New York Man Removes Black Artwork, Displays from Home and Valuation Jumps $500K In Appraisal

As reports continue to surface covering the troubling saga of low home appraisals for Black families, a real estate broker conducted a test to see how his spacious New York home would be appraised both with and without any indication that the house was occupied by a Black family.

Jude Jean Paul Bernard, a financial coach on Instagram, posted a video to his 38,000 followers showing the comparison.

His house was valuated at $4.4 million in January 2022 when he kept Black identifiers like artwork and family photos on display, even when a smaller home on his block was appraised at $4.8 million.

Real estate broker Jude Jean Paul Bernard “deBlackified” his New York home for an appraisal. His home was worth $500,000 more than it was in an appraisal last year where he kept Black identifiers in his home like artwork and family photos on display. (Photo: Instagram/@mr.judebernard)

Bernard decided to call in a real estate appraiser last month to assess his home again after “de-Blackifying” his home, as he stated in the video. He removed Black artwork, albums that were featured around his home by Black artists, and even pictures of his child. Bernard also brought in a friend who isn’t Black to act as a representative and show the appraiser his home while he was away.

The results of this most recent appraisal revealed that his home is now worth $4.9 million — $500,000 more in value than it was last year.

“Did my house appreciate $500,000 or did I get $500,000 for deBlackifying?” Bernard asks in the video.

Bernard said he wanted his home re-evaluated because he wondered if he’d been shorted.

Many of his followers and other users who saw Bernard’s video were unsurprised by the difference in appraisal results, noting how often this happens to Black families trying to sell their homes.

“On average Black homes are under appraised by $40k. That equates to over a BILLION dollars of Black wealth lost. Low Home ownership and the biased appraisal process are the largest contributors to the Racial Wealth Gap,” wrote Tiffany Aliche better known as “The Budgetnista,” an award-winning financial educator.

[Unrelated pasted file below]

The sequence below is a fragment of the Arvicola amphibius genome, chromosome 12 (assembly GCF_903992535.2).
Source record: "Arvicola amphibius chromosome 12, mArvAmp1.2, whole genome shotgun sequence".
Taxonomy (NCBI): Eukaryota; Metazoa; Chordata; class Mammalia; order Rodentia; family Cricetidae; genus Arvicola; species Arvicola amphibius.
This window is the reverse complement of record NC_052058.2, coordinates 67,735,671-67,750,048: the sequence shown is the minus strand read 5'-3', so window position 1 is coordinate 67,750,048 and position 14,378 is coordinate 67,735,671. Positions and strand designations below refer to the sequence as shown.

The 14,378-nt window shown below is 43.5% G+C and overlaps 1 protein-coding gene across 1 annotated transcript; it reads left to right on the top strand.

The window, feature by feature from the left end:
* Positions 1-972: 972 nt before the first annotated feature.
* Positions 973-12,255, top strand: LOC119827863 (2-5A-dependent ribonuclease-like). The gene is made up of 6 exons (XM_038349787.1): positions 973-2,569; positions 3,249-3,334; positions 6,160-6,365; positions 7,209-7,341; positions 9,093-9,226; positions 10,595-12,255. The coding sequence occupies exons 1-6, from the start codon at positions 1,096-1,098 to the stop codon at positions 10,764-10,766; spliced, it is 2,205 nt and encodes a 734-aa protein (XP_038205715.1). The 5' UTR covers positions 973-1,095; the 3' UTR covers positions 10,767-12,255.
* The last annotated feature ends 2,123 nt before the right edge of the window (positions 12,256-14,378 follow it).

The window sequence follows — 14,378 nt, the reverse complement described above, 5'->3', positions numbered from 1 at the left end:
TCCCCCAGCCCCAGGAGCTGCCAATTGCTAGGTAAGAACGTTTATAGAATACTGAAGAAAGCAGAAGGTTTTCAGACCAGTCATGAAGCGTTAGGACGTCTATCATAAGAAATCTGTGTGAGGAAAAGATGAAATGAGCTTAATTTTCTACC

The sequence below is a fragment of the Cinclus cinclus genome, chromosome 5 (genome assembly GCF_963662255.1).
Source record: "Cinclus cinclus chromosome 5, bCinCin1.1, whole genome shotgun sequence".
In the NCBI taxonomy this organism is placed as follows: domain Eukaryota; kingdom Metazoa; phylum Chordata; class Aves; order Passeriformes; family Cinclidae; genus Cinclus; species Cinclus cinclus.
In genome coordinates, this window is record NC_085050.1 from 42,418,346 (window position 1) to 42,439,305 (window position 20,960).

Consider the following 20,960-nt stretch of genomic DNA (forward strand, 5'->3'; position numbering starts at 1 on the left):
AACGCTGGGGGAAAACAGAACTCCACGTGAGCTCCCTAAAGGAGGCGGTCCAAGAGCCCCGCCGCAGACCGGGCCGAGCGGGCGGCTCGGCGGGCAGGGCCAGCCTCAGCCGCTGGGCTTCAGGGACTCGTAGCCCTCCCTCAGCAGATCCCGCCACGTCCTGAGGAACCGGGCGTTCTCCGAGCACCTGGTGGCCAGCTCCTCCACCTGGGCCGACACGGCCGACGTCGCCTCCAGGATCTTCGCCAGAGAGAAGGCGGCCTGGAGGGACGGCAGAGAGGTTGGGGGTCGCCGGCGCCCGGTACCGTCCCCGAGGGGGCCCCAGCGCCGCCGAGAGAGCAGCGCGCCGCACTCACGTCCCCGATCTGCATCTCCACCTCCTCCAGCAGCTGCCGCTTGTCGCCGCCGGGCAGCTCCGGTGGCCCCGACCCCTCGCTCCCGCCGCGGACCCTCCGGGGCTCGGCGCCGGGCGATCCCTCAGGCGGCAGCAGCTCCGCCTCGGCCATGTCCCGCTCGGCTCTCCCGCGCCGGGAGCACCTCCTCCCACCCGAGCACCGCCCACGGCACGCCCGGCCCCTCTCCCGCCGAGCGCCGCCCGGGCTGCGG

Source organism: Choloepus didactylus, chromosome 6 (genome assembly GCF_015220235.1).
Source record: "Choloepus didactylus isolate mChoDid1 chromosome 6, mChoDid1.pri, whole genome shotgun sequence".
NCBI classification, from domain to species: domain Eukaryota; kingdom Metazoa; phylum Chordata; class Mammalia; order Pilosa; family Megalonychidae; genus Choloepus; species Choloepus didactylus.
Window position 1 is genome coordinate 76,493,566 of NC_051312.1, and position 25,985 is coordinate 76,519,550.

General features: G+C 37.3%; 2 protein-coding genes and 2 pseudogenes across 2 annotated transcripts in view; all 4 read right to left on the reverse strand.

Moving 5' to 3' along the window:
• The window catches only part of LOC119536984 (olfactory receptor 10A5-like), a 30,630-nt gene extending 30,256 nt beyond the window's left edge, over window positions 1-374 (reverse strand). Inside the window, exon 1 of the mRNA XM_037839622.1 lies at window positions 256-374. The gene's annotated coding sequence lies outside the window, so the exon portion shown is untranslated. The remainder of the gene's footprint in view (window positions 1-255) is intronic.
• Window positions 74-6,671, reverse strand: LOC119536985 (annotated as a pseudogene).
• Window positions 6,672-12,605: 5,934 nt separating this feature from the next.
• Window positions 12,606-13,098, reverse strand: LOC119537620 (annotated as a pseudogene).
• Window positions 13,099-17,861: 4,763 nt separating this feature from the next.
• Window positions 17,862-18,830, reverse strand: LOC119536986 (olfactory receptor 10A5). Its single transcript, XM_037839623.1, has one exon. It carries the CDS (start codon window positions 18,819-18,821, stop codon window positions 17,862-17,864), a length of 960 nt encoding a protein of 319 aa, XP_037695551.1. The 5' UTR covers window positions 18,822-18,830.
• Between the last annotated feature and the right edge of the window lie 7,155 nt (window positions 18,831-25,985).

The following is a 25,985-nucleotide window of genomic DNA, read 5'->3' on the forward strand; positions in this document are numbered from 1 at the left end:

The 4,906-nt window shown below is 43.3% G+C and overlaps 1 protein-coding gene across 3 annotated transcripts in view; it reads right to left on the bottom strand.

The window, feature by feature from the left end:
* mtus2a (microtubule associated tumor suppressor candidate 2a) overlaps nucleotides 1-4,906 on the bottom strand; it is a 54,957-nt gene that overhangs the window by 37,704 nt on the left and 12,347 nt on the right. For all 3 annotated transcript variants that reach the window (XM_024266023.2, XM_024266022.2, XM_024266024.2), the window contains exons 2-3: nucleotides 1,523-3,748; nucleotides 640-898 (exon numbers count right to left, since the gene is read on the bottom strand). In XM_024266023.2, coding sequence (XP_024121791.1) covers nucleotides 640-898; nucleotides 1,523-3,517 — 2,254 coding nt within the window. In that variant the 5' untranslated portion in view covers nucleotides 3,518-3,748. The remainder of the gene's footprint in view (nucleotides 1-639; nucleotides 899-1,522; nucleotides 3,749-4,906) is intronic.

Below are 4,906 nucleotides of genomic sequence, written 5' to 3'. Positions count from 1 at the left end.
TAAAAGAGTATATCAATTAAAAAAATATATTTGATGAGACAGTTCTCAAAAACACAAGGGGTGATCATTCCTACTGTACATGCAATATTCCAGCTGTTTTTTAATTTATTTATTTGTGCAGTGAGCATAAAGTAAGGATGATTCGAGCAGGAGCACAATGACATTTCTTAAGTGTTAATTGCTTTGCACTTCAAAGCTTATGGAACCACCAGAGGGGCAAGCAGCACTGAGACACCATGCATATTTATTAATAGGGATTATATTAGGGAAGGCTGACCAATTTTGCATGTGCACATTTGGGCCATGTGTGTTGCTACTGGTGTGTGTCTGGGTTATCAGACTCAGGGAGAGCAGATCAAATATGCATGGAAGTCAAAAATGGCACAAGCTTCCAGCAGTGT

“This is a thing. My realtor is white, ” wrote YouTube comedian DeStorm Power. “When I was ready to sell he came in and whitified my last property and it appraised correctly.”

Another Instagram user wrote: “Thanks for sharing Jude. We didn’t do any of this our last appraisal and we’re pretty surprised at how low it came back. We’ve regretted the decision to not ‘remove our blackness’ from the house ever since. It’s a damn shame.”

Bernard’s case is just one of a number of documented reports that reveal the low home valuations Black families face. In March of this year, a Black couple in California settled a racial discrimination lawsuit after they were lowballed in a home appraisal, even after making major renovations to the home and increasing its square footage.

In 2021, a Black woman’s home valuation jumped by $100,000 when she removed Black identifiers from her home and had a white friend sit in for her during the appraisal.

That same year, a Black Ohio family also went to the same lengths to get two different appraisals completed — one where traces of their racial identity were displayed around the home and another where those traces were removed. Their home value increased by $92,000 in the second appraisal.

Housing discrimination is a rampant injustice that has contributed heavily to the racial wealth disparity in the U.S. In 2018, researchers at Rice University found that racial inequality in home values is greater nowadays than it was 40 years ago, with homes in white neighborhoods appreciating $200,000 more than comparable homes in neighborhoods of color. This increase in inequality is attributed to both historical policies and contemporary practices, like appraisals.

Additionally, appraisals in majority-Black neighborhoods are often impacted by racial bias. A 2018 study by the Brookings Institution revealed that Black-owned homes are undervalued by $48,000 on average. The Journal of Housing Economics published another study that found that property values decrease when Black residents move into a neighborhood while accounting for factors like crime rates and school quality.

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